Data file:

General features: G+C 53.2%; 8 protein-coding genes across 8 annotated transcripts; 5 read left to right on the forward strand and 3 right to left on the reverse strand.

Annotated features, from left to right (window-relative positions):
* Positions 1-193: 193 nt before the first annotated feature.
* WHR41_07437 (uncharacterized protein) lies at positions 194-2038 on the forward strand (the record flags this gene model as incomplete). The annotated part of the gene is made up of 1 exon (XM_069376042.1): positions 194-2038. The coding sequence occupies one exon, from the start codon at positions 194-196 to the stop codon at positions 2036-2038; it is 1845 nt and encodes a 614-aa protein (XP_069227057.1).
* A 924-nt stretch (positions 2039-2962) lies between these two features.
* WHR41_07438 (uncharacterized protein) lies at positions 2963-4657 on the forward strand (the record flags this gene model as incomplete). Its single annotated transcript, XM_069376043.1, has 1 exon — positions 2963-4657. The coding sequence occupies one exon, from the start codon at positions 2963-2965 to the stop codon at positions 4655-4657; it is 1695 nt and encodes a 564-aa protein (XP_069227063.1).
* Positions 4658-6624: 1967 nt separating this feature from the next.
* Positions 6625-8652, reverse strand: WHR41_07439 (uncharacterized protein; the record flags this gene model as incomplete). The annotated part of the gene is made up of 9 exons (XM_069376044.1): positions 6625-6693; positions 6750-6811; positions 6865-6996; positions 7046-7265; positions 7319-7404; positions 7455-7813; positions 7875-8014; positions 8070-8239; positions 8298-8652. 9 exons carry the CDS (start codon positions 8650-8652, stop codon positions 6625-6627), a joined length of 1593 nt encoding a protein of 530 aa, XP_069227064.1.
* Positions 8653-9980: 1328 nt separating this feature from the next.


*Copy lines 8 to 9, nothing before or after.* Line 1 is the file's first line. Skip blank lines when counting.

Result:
* Positions 6625-8652, reverse strand: WHR41_07439 (uncharacterized protein; the record flags this gene model as incomplete). The annotated part of the gene is made up of 9 exons (XM_069376044.1): positions 6625-6693; positions 6750-6811; positions 6865-6996; positions 7046-7265; positions 7319-7404; positions 7455-7813; positions 7875-8014; positions 8070-8239; positions 8298-8652. 9 exons carry the CDS (start codon positions 8650-8652, stop codon positions 6625-6627), a joined length of 1593 nt encoding a protein of 530 aa, XP_069227064.1.
* Positions 8653-9980: 1328 nt separating this feature from the next.